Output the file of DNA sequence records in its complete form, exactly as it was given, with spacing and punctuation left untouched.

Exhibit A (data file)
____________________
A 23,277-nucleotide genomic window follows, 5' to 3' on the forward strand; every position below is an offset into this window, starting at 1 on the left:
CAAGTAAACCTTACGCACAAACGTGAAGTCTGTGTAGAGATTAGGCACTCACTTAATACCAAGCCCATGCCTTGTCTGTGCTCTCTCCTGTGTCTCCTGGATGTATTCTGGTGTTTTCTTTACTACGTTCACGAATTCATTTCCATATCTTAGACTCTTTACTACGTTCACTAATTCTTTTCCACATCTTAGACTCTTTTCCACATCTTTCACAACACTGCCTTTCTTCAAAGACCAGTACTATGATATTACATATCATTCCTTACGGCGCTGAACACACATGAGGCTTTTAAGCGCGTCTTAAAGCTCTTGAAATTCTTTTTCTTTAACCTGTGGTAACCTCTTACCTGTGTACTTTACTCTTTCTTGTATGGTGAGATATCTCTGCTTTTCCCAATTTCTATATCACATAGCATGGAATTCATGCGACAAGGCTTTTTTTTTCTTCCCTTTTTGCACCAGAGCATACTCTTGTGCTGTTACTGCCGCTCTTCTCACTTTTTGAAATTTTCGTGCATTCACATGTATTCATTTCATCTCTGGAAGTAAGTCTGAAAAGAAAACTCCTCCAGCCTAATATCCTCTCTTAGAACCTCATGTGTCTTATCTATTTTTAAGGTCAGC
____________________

A 23,277-nucleotide genomic window follows, 5' to 3' on the forward strand; every position below is an offset into this window, starting at 1 on the left:
CAAGTAAACCTTACGCACAAACGTGAAGTCTGTGTAGAGATTAGGCACTCACTTAATACCAAGCCCATGCCTTGTCTGTGCTCTCTCCTGTGTCTCCTGGATGTATTCTGGTGTTTTCTTTACTACGTTCACGAATTCATTTCCATATCTTAGACTCTTTACTACGTTCACTAATTCTTTTCCACATCTTAGACTCTTTTCCACATCTTTCACAACACTGCCTTTCTTCAAAGACCAGTACTATGATATTACATATCATTCCTTACGGCGCTGAACACACATGAGGCTTTTAAGCGCGTCTTAAAGCTCTTGAAATTCTTTTTCTTTAACCTGTGGTAACCTCTTACCTGTGTACTTTACTCTTTCTTGTATGGTGAGATATCTCTGCTTTTCCCAATTTCTATATCACATAGCATGGAATTCATGCGACAAGGCTTTTTTTTTCTTCCCTTTTTGCACCAGAGCATACTCTTGTGCTGTTACTGCCGCTCTTCTCACTTTTTGAAATTTTCGTGCATTCACATGTATTCATTTCATCTCTGGAAGTAAGTCTGAAAAGAAAACTCCTCCAGCCTAATATCCTCTCTTAGAACCTCATGTGTCTTATCTATTTTTAAGGTCAGC